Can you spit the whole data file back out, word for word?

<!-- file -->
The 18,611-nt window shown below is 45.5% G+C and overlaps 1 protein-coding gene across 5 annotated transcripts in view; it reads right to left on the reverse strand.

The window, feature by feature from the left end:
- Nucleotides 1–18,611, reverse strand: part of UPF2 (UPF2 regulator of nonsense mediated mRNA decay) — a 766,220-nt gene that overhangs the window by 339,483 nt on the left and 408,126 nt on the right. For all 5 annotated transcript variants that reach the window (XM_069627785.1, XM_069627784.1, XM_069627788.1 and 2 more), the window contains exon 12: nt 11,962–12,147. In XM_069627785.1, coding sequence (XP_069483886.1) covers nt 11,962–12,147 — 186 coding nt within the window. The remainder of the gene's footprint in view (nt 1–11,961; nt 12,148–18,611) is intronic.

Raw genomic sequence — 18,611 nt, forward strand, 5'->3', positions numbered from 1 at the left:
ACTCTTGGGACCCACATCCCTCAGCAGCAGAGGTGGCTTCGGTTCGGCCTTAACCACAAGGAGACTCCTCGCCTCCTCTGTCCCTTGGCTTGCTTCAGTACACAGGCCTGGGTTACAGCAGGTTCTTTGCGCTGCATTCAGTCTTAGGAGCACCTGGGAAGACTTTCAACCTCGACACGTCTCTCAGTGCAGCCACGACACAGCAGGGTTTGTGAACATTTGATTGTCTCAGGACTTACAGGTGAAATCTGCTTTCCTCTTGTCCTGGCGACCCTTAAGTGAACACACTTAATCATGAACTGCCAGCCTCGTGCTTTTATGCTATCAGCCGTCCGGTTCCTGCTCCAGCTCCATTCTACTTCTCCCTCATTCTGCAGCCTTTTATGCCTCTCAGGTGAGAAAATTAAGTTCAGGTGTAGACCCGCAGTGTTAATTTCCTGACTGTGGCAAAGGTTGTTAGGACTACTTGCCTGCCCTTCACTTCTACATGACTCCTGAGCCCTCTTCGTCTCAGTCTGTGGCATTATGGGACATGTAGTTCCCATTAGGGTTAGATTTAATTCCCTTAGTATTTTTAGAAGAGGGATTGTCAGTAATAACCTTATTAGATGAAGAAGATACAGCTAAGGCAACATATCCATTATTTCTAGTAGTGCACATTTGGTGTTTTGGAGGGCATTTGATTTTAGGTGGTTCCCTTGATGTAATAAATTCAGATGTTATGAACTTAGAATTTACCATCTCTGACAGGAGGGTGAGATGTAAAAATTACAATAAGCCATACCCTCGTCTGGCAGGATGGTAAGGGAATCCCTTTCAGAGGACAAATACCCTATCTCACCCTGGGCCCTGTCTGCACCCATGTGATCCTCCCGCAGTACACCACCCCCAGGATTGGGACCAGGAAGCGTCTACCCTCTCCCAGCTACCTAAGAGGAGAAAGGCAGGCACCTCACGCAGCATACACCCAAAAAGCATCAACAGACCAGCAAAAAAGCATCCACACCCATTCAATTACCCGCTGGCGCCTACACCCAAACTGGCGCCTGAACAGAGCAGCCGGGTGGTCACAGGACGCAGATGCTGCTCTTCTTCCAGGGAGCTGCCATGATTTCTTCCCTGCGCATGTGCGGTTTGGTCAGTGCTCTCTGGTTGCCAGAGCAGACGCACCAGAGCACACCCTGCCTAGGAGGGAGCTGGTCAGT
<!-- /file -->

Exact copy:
The 18,611-nt window shown below is 45.5% G+C and overlaps 1 protein-coding gene across 5 annotated transcripts in view; it reads right to left on the reverse strand.

The window, feature by feature from the left end:
- Nucleotides 1–18,611, reverse strand: part of UPF2 (UPF2 regulator of nonsense mediated mRNA decay) — a 766,220-nt gene that overhangs the window by 339,483 nt on the left and 408,126 nt on the right. For all 5 annotated transcript variants that reach the window (XM_069627785.1, XM_069627784.1, XM_069627788.1 and 2 more), the window contains exon 12: nt 11,962–12,147. In XM_069627785.1, coding sequence (XP_069483886.1) covers nt 11,962–12,147 — 186 coding nt within the window. The remainder of the gene's footprint in view (nt 1–11,961; nt 12,148–18,611) is intronic.

Raw genomic sequence — 18,611 nt, forward strand, 5'->3', positions numbered from 1 at the left:
ACTCTTGGGACCCACATCCCTCAGCAGCAGAGGTGGCTTCGGTTCGGCCTTAACCACAAGGAGACTCCTCGCCTCCTCTGTCCCTTGGCTTGCTTCAGTACACAGGCCTGGGTTACAGCAGGTTCTTTGCGCTGCATTCAGTCTTAGGAGCACCTGGGAAGACTTTCAACCTCGACACGTCTCTCAGTGCAGCCACGACACAGCAGGGTTTGTGAACATTTGATTGTCTCAGGACTTACAGGTGAAATCTGCTTTCCTCTTGTCCTGGCGACCCTTAAGTGAACACACTTAATCATGAACTGCCAGCCTCGTGCTTTTATGCTATCAGCCGTCCGGTTCCTGCTCCAGCTCCATTCTACTTCTCCCTCATTCTGCAGCCTTTTATGCCTCTCAGGTGAGAAAATTAAGTTCAGGTGTAGACCCGCAGTGTTAATTTCCTGACTGTGGCAAAGGTTGTTAGGACTACTTGCCTGCCCTTCACTTCTACATGACTCCTGAGCCCTCTTCGTCTCAGTCTGTGGCATTATGGGACATGTAGTTCCCATTAGGGTTAGATTTAATTCCCTTAGTATTTTTAGAAGAGGGATTGTCAGTAATAACCTTATTAGATGAAGAAGATACAGCTAAGGCAACATATCCATTATTTCTAGTAGTGCACATTTGGTGTTTTGGAGGGCATTTGATTTTAGGTGGTTCCCTTGATGTAATAAATTCAGATGTTATGAACTTAGAATTTACCATCTCTGACAGGAGGGTGAGATGTAAAAATTACAATAAGCCATACCCTCGTCTGGCAGGATGGTAAGGGAATCCCTTTCAGAGGACAAATACCCTATCTCACCCTGGGCCCTGTCTGCACCCATGTGATCCTCCCGCAGTACACCACCCCCAGGATTGGGACCAGGAAGCGTCTACCCTCTCCCAGCTACCTAAGAGGAGAAAGGCAGGCACCTCACGCAGCATACACCCAAAAAGCATCAACAGACCAGCAAAAAAGCATCCACACCCATTCAATTACCCGCTGGCGCCTACACCCAAACTGGCGCCTGAACAGAGCAGCCGGGTGGTCACAGGACGCAGATGCTGCTCTTCTTCCAGGGAGCTGCCATGATTTCTTCCCTGCGCATGTGCGGTTTGGTCAGTGCTCTCTGGTTGCCAGAGCAGACGCACCAGAGCACACCCTGCCTAGGAGGGAGCTGGTCAGT